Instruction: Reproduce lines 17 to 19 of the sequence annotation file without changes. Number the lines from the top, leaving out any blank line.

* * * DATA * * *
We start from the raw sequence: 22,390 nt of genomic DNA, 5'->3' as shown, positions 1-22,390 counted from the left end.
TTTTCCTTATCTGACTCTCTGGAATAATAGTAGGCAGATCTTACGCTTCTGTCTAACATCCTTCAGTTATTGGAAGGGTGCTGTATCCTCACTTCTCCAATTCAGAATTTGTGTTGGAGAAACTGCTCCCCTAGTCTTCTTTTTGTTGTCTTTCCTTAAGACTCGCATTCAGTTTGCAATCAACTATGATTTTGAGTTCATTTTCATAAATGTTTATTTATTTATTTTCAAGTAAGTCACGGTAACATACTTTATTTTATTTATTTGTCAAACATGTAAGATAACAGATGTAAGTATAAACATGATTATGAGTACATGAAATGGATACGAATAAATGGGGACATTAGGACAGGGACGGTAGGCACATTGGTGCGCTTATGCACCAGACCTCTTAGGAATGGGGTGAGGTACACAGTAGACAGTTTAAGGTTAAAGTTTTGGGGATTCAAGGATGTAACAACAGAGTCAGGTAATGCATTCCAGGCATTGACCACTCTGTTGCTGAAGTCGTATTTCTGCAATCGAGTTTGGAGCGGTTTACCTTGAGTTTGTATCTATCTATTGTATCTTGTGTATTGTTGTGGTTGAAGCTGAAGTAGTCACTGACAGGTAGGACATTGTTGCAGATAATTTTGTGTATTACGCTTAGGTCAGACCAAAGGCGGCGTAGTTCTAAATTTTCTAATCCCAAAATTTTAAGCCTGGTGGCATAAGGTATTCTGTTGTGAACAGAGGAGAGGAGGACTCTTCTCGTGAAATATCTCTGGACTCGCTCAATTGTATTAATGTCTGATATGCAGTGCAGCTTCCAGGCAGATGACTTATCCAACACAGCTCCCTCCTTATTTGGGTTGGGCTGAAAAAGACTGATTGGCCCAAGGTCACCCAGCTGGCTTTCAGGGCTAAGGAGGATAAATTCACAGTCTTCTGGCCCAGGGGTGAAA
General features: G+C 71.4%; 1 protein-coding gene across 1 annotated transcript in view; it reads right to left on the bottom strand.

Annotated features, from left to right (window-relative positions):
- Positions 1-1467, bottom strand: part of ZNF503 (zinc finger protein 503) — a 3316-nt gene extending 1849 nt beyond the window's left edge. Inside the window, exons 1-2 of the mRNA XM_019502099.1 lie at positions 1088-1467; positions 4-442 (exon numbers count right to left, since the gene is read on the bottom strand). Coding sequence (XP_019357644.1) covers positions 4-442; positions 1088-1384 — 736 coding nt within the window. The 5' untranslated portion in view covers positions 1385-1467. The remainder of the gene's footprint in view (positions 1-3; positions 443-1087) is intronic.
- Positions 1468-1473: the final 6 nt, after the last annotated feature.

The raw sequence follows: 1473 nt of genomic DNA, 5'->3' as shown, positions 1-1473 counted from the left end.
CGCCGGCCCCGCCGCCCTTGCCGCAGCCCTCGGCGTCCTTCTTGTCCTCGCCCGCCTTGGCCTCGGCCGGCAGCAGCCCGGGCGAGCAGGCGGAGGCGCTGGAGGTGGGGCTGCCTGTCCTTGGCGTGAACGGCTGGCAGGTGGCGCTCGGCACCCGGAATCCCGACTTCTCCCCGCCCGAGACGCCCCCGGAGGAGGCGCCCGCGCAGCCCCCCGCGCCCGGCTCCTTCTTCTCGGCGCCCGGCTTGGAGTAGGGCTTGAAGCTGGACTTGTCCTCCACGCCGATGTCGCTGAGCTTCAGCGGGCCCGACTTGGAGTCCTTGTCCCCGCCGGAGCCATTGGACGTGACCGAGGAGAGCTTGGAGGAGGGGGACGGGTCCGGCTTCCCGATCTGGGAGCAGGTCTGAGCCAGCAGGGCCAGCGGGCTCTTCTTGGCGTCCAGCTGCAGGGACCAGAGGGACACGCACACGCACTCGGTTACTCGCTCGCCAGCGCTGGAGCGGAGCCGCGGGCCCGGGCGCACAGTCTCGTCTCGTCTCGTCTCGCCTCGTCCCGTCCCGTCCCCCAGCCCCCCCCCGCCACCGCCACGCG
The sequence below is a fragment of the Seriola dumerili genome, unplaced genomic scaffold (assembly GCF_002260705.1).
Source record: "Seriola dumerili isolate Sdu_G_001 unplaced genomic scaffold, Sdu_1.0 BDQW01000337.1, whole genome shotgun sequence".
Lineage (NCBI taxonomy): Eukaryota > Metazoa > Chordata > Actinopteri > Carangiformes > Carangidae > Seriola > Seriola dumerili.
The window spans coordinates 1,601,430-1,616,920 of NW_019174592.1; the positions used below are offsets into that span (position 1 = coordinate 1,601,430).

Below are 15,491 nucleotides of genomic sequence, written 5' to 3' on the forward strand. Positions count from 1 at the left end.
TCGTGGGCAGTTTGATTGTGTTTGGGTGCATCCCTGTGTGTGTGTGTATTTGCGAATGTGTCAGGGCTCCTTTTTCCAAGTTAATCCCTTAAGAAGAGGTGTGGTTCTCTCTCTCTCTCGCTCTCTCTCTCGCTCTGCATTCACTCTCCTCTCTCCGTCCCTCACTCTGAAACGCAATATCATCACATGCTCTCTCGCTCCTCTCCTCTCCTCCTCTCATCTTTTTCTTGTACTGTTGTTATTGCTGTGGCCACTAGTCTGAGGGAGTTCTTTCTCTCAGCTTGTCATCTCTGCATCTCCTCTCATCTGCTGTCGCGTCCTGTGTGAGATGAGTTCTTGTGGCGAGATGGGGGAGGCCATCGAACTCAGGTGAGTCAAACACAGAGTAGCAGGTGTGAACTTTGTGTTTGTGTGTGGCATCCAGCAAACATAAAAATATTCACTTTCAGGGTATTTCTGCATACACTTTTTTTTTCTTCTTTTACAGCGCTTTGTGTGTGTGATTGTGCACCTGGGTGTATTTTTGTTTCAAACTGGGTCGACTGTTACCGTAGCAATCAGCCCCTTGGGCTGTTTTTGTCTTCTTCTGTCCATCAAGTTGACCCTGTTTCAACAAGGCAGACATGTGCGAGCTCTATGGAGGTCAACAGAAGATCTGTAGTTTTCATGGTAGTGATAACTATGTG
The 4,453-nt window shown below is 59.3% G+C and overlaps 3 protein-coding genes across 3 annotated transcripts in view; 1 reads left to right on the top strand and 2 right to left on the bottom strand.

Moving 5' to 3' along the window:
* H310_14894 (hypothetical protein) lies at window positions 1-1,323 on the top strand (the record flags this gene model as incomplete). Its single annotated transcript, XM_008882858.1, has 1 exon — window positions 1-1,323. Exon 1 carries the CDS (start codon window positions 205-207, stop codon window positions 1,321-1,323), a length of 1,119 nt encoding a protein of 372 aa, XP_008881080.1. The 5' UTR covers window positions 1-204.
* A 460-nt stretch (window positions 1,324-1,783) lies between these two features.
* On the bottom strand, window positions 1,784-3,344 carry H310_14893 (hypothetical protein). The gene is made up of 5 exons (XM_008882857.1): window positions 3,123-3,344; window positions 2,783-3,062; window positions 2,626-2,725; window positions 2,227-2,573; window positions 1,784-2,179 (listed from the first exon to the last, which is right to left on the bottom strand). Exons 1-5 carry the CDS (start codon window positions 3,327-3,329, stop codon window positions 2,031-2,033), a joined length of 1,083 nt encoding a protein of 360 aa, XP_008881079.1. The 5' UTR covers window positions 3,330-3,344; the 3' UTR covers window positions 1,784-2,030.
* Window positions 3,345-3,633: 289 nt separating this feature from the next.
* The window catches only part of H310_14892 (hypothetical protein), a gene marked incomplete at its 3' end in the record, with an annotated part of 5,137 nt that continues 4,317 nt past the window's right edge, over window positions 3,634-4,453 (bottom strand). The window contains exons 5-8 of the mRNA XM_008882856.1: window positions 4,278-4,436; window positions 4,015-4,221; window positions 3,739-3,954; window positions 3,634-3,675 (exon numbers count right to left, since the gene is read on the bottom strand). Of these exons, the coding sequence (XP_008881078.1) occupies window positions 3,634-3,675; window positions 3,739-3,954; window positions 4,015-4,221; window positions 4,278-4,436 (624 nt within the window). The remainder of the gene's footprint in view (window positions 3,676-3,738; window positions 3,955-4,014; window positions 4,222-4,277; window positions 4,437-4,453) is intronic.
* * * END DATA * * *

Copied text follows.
* H310_14894 (hypothetical protein) lies at window positions 1-1,323 on the top strand (the record flags this gene model as incomplete). Its single annotated transcript, XM_008882858.1, has 1 exon — window positions 1-1,323. Exon 1 carries the CDS (start codon window positions 205-207, stop codon window positions 1,321-1,323), a length of 1,119 nt encoding a protein of 372 aa, XP_008881080.1. The 5' UTR covers window positions 1-204.
* A 460-nt stretch (window positions 1,324-1,783) lies between these two features.
* On the bottom strand, window positions 1,784-3,344 carry H310_14893 (hypothetical protein). The gene is made up of 5 exons (XM_008882857.1): window positions 3,123-3,344; window positions 2,783-3,062; window positions 2,626-2,725; window positions 2,227-2,573; window positions 1,784-2,179 (listed from the first exon to the last, which is right to left on the bottom strand). Exons 1-5 carry the CDS (start codon window positions 3,327-3,329, stop codon window positions 2,031-2,033), a joined length of 1,083 nt encoding a protein of 360 aa, XP_008881079.1. The 5' UTR covers window positions 3,330-3,344; the 3' UTR covers window positions 1,784-2,030.